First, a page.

How to Set Up Your Environment For PINT Development

See also How to Contribute to PINT

Working on PINT code requires a few more tools than simply running PINT, and there are a few settings that can make it much easier. Some of what follows will depend on your editor, but most of it is possible in any modern programmer’s editor, including Sublime Text, Atom, Visual Studio Code, PyCharm, vim/neovim, and emacs. (Okay those last two are only arguably modern but they are extensible enough that they can be made to do most of the things described here.) Some of these tools may also be available in more basic editing environments like the Jupyter notebook, the JupyterLab text editor, and Spyder.

What you should expect your editor to do

It may take some configuration, but once set up any modern editor should be able to do the following:

  • Highlight python syntax.

  • Flag syntax or style errors (line length, unused/undefined variables, dubious exception handling) visually as you edit.

  • Offer completions for any identifier (keyword, function, variable, et cetera) you start typing.

  • Reformat text into the black code style with a keypress.

  • Sort your imports into the standard arrangement with a keypress.

  • Jump to the definition of a function, class, or method with a keypress.

  • Obey .editorconfig settings.

A little Googling should reveal how to get all this working in your favorite editor, but if you have some helpful links for a particular editor feel free to add them to the documentation right here.

Command-line tools and automation

PINT is developed with git and on GitHub. Some operations are presented graphically in the web interface, but in many cases you will want to do something direct on your local machine. Having the right tools available and configured should make this easy.

In your development virtualenv, install the development requirements:

pip install -Ur requirements_dev.txt

Set up a few tools to make the git repository behave better. pre-commit runs various things, like check the text formatting, making sure you didn’t accidentally include some huge binary file, and so on, when you go to commit something to git:

pre-commit install

Configure git so git blame ignores large-scale reformatting commits in favour of changes to the actual contents:

git config blame.ignoreRevsFile .git-blame-ignore-revs

How To Build and Test From the Command Line

To run the whole test suite (on all the cores of your machine):

pytest -n auto

To run tests on just one file:

pytest tests/

To run just one test:

pytest tests/

To test everything but start with tests that failed last time, stopping when something goes wrong (this is great when you’re trying to fix that one bug; if you haven’t you’ll get new error messages, if you have, it’ll continue on to run all the tests):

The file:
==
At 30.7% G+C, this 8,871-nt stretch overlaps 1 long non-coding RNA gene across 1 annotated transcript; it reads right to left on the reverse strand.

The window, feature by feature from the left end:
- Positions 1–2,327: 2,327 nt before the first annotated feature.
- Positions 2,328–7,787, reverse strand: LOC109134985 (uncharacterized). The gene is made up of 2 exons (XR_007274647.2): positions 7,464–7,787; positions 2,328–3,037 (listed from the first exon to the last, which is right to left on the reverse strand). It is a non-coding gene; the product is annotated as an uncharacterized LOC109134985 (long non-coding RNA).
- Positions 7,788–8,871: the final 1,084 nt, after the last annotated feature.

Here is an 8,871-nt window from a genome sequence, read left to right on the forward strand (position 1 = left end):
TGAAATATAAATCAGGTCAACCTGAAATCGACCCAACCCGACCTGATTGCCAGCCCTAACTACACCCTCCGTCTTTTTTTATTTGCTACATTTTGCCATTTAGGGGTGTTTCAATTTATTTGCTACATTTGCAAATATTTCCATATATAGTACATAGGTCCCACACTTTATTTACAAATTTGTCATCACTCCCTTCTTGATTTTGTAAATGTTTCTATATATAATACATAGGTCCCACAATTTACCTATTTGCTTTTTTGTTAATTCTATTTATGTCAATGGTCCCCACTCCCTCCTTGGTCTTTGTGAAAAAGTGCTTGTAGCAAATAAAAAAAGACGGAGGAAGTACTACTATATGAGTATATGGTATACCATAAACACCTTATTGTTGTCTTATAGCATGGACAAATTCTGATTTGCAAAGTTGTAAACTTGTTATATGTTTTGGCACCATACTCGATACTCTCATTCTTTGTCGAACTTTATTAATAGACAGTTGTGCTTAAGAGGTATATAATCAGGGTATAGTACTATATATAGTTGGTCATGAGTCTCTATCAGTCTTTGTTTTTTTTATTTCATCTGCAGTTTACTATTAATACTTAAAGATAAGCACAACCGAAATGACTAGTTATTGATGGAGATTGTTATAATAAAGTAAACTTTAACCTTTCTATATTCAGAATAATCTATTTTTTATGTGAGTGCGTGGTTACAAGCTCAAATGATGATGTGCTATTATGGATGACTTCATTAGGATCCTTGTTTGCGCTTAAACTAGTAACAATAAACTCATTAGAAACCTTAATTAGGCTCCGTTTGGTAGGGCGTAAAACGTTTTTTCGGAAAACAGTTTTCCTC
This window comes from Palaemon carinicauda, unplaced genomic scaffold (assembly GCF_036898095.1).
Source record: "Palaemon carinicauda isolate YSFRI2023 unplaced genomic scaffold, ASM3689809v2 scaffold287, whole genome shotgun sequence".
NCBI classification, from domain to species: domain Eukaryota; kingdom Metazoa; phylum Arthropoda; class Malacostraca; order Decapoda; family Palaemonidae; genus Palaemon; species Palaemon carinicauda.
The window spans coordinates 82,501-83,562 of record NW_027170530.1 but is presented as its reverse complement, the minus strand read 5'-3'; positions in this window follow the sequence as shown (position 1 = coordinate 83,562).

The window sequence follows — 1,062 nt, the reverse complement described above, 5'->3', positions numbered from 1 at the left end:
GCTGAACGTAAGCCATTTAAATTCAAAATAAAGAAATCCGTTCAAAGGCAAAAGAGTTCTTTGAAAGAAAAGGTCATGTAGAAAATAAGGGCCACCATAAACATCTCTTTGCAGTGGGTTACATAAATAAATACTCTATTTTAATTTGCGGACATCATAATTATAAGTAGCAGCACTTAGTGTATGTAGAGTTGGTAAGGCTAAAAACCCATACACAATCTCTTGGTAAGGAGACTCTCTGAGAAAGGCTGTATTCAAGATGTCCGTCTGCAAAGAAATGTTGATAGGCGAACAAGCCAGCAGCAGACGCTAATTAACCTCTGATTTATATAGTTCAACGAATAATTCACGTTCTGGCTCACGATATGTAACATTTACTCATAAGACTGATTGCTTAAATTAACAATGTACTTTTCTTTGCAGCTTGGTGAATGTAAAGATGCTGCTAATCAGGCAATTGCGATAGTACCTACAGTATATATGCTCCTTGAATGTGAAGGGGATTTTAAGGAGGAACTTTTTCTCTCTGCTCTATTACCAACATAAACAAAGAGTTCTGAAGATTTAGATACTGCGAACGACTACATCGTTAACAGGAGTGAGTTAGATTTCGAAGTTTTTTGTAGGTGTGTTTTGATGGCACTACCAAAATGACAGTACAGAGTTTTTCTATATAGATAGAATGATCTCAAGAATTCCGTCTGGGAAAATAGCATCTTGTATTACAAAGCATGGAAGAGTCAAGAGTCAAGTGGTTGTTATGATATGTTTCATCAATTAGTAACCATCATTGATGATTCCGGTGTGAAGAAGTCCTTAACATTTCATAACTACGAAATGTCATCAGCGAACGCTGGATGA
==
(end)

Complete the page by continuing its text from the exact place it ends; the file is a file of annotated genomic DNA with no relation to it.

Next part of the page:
pytest --ff -x

To drop into the python debugger at the point where a test fails so you can investigate, for example go up and down the call history and inspect local variables:

pytest --pdb -x

The python debugger also allows you to step through your code, put in breakpoints, and many other things. It can save a ton of time compared to putting print statements in and rerunning your code, especially if the code takes a while and you don’t know exactly what you want to inspect.

To run the whole test suite in fresh installs on several python versions, and also rebuilt the notebooks and documentation as well as compute combined code coverage for all the versions:


To run tests on multiple python versions and build the documentation in parallel:

tox --parallel=auto

If this finds a problem in just one python environment that doesn’t appear in your development environment, you can run just the problem environment:

tox -e py27

You can also run other things in the environments tox uses, including interactive python sessions (though these will include only PINT’s installation requirements, so no IPython):

tox -e py27 -- pytest --ff --pdb -x
tox -e py27 -- pytest tests/
tox -e py27 -- python

To automatically run black on all of PINT’s code:

black src/ tests/

Under examples/ there are a few Jupyter notebooks. These actually get incorporated into the online documentation (you may have seen them). To avoid headaches, we don’t store these as notebooks on github but as special markdown files. If you are using jupyter or jupyter-lab, it should be smart enough to synchronize these between the storage format and normal notebooks, but if there is any confusion, try make notebooks, which synchronizes the two formats and runs all the notebooks to fill in the outputs. If something goes wrong, try jupytext --sync, which synchronizes the code between the notebooks and the storage format but doesn’t run the notebooks.

Coping with git

To import any changes that have been made to the PINT distribution:

git fetch --all
git checkout master
git merge upstream/master
git push

To switch between branches:

git checkout a-branch
git checkout another-branch
git checkout master